tigres azules – blue tigers
for sixteen players

Instrumentation:

flute (piccolo/alto flute), oboe (cor anglais), 2 clarinets in A (2nd doubling bass clarinet), horn, vibraphone (glockenspiel I), marimba (glockenspiel II), harp, piano (celesta), harpsichord (celesta), ossia separate celesta player, 2 violins, viola, cello, double bass

Duration:

17' 35"

Year of composition:

2003

Commissioned by:

London Sinfonietta

Premiere:

London Sinfonietta/ conducted by  Oliver Knussen,

Queen Elizabeth Hall, London, 23 January 2004

Published by:

Recorded by:

Lontano, conducted by Odaline de la Martinez (fire dressed in black: Silvina Milstein Chamber Works, LORELT, LNT129)

tigres azules (blue tigers) borrows its title from a story by Borges, which sets up the equation blue = dream = the Orient = chaos = the unknown = anxiety, making it play against the equation the West = reason = routine = the world = the known = boredom.  A Western professor of logic at the University of Lahore makes a trip to a remote Hind­u village following reports of the sighting of blue tigers.  Instead, there he encounters ‘chaos’ in the form of a set of blue pebbles, which proliferate or reduce in number defying all reason.

 

The composition is in one continuous movement consisting of three parts, of which the second (and longest) itself incorporates a trio section in slower tempo.  The relation of the detail to the whole is inspired by the ornamental conception of the Dilwara temples in Rajasthan.  Figures carved out from translucent white marble totally cover their pillars, domes, arches, cloisters and ceilings, which divide into innumerable sections.  Female dancers, nymphs and musicians create endless variations of pattern and motif, replicating each other at different scales, giving the visitor the feeling of being immersed in a sensuous fractal.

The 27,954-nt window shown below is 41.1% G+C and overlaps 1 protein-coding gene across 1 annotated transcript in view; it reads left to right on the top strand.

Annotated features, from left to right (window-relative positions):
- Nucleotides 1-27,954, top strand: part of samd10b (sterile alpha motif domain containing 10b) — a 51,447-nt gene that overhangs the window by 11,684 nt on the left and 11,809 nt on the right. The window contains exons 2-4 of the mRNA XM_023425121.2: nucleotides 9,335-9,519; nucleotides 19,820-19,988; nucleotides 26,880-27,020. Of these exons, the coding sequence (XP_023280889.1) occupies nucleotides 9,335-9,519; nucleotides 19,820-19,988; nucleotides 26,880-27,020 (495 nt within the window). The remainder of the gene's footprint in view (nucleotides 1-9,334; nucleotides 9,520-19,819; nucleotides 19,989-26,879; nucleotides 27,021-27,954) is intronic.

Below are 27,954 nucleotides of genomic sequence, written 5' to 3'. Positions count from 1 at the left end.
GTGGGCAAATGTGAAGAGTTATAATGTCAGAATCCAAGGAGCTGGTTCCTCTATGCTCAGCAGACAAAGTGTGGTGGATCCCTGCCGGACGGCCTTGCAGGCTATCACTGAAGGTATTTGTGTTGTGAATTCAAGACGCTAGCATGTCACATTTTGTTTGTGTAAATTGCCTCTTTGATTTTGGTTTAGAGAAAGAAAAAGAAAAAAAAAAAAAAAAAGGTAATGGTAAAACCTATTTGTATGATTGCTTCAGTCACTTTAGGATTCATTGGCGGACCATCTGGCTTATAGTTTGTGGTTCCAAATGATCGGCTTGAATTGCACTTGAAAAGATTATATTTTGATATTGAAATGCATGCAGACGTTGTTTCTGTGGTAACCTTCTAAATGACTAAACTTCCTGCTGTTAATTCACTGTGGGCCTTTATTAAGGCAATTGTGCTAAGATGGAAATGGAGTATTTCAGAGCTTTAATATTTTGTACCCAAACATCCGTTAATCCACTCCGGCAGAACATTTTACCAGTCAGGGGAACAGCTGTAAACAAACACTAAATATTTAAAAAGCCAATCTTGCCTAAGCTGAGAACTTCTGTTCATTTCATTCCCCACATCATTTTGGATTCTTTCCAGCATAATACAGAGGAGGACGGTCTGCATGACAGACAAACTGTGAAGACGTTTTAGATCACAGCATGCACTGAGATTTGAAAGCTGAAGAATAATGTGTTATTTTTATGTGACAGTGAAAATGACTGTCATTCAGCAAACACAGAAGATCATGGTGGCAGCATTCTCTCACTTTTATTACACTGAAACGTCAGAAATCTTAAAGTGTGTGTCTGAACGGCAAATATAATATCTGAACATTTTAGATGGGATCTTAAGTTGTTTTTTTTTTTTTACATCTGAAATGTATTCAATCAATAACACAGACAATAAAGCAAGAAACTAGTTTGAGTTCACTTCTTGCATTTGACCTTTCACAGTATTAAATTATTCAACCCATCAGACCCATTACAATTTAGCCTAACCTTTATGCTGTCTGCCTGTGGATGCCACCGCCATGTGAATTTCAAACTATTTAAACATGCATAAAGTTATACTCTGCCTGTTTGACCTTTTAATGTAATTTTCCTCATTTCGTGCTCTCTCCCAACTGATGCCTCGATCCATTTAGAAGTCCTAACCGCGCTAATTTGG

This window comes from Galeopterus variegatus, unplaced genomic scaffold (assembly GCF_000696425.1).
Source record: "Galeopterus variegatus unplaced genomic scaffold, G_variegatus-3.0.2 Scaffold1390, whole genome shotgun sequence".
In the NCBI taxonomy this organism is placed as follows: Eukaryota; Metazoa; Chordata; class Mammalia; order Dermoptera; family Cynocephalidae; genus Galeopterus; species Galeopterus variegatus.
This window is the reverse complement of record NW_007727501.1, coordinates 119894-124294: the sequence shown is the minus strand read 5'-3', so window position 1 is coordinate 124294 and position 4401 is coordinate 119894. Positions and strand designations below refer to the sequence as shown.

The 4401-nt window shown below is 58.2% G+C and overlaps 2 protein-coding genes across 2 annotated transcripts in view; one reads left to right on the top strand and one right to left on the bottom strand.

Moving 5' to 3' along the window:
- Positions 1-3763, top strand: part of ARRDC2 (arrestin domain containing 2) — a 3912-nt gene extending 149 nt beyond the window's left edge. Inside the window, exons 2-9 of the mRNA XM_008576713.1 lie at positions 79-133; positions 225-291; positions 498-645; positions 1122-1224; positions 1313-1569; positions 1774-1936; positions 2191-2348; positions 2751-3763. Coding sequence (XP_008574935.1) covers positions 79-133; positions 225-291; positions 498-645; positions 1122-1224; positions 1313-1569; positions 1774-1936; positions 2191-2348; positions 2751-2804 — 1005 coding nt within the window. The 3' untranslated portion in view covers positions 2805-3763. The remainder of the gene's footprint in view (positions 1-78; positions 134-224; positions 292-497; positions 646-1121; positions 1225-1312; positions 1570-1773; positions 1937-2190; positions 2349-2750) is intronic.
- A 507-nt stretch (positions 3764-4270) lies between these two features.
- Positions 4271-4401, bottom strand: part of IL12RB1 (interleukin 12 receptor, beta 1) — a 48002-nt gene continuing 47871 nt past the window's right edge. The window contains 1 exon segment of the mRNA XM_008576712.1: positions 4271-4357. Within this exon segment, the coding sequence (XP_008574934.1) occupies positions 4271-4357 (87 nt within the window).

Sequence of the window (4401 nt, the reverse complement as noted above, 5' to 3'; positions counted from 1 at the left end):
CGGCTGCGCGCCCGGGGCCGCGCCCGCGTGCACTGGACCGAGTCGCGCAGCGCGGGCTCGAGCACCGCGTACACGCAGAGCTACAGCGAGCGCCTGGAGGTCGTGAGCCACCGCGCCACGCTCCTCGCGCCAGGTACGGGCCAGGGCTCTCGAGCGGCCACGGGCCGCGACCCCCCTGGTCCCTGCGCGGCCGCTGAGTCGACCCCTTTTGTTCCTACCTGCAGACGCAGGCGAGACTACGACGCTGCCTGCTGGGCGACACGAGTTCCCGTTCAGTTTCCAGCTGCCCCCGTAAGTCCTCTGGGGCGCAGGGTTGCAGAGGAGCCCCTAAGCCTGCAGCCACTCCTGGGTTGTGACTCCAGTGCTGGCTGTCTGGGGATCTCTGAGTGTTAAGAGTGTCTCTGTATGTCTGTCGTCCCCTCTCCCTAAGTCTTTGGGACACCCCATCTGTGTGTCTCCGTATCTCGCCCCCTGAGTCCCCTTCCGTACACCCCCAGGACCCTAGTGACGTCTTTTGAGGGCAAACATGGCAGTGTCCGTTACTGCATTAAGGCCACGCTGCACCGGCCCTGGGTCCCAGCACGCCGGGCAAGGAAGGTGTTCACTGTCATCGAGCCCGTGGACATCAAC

tigres azules is scored for a continuo group consisting of harpsichord, piano, harp, celesta and tuned percussion, complemented by five wind and five string instruments in a texture reminiscent of a concerto grosso.

S.M.

 

 

… a dense, busy music whose details meld to create macro-forms of huge sighing phrases that heave and subside like the lungs of some imaginary giant …

 

Stephen Pettitt, Evening Standard, 26 January 2004

 

 

Sequences were laid out like a string of jewels – their only goal, duly achieved, bedazzlement

and wonder …

 

Geoff Brown, The Times, 27 January 2004

 ... vivid and vibrant ... The blue tigers of the title again derive from Borges and India but one needs no special knowledge to appreciate its ineluctable rhythmic and expressive flow.

Guy Rickards, Tempo, 2009, Vol. 63, No. 250